Schneider helped to register Ukrainian refugees and collect donations. He is against the war, and has even stopped working for certain clients who support Putin. “But we can’t allow ourselves to be played off against each other,” he insists, saying that people who tar all Russians with the same brush are simply giving Putin “fuel for his propaganda”. He says almost all the Russians living in Baden-Baden are against the war. “Only a very small number of people support Putin.”
From fashionable destination to empty streets
However, it only took a few small acts to raise tensions, such as a chain of bakeries in the region announcing that they would rename their “Russian Zupfkuchen” – a traditional chocolate cheesecake – as simply “Zupfkuchen”.
The announcement sparked outrage and the company did a swift U-turn, claiming they had never intended the change to be “racist towards Russians or imply that they are all in favor of the war against Ukraine”.
Many Russians invested in the town when it was struggling.
Even the head of Baden-Baden’s tourist office, Nora Waggershauser, got into hot water for saying she was worried that the town’s doctors, museums, luxury hotels and high-end boutiques would suffer from losing wealthy Russian clients.
Many of the luxury boutiques on Baden-Baden’s Sophienstraße are indeed standing empty, and the pedestrianized streets are similarly deserted. However, critics say that when there is a war raging, we shouldn’t be worrying about Escada and Hermès losing out on a few extra euros.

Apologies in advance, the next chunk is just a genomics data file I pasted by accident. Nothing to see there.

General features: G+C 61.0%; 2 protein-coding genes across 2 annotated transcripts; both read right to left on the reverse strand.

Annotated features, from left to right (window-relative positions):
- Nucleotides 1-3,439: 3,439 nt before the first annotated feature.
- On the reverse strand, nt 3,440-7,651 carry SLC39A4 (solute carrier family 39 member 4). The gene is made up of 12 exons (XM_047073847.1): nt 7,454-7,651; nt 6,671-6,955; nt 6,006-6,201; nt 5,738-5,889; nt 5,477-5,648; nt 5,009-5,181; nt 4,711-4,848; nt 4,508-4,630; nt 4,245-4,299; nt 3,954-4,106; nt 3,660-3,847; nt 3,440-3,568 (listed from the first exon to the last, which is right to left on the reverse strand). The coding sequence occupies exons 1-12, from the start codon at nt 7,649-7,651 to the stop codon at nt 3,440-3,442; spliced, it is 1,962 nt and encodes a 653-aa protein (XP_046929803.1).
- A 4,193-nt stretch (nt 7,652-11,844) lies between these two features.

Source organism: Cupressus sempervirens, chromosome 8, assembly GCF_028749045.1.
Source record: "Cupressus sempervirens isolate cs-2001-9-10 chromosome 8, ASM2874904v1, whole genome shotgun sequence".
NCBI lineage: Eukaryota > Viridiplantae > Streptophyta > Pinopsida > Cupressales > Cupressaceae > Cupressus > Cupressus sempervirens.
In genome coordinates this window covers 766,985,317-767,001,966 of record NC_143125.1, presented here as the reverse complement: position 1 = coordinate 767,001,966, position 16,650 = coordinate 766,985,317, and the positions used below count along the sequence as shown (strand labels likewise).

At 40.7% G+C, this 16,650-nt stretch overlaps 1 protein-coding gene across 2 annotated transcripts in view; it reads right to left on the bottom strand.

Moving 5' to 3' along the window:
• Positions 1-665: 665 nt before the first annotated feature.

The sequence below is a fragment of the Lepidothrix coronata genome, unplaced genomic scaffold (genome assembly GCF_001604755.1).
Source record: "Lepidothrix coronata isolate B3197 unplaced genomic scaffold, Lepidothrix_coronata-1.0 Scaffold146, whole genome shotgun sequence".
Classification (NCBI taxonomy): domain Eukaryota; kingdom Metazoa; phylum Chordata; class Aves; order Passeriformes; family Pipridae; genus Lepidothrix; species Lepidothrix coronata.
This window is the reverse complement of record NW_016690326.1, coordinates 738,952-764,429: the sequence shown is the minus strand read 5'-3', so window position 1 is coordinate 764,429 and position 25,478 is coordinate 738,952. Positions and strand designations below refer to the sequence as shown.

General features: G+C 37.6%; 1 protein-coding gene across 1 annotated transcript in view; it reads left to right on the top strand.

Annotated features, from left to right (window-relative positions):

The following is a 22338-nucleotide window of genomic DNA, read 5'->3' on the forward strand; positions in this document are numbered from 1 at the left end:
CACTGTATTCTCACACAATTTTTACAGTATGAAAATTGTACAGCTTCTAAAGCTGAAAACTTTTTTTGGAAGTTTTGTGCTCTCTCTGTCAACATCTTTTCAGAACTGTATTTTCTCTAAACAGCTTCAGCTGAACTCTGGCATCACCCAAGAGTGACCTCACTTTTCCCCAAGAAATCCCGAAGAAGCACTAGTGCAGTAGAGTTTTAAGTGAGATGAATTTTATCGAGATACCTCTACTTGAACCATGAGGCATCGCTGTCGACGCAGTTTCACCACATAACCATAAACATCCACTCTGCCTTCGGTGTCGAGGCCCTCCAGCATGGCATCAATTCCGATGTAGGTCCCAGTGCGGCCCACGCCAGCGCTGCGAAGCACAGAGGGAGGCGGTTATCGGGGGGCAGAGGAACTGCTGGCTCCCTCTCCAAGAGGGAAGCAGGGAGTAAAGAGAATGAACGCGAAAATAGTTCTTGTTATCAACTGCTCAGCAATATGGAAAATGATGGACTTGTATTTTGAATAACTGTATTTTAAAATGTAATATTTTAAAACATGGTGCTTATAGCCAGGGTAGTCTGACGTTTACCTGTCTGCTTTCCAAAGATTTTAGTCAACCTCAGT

The quiet streets are an unfamiliar sight in a city that has grown rich from the Russian tourists who have poured in over the last 200 years. Since 1793, when Princess Luise from Baden-Baden married the man who would later become Tsar Alexander, the fashionable spa town has attracted nobility and diplomats, literary greats and wealthy people from the East.
Dostoevsky came to Baden-Baden to flee his creditors, and played his last hand in the majestic casino. Ivan Turgenev immortalized the town in his novel Smoke, which is on the school syllabus in Russia, meaning that almost all Russian children know about the area.
After the fall of the Berlin Wall, Boris Yeltsin visited Baden-Baden to receive an award, and hot on his heels came a stream of oligarchs who cleaned out the luxury boutiques and invested in the property market.
Later, it was the educated classes and middle classes who came to Baden-Baden. The Russian invasion of Crimea also put a serious dent in visitor numbers, with tourists from Russia feeling less welcome than before.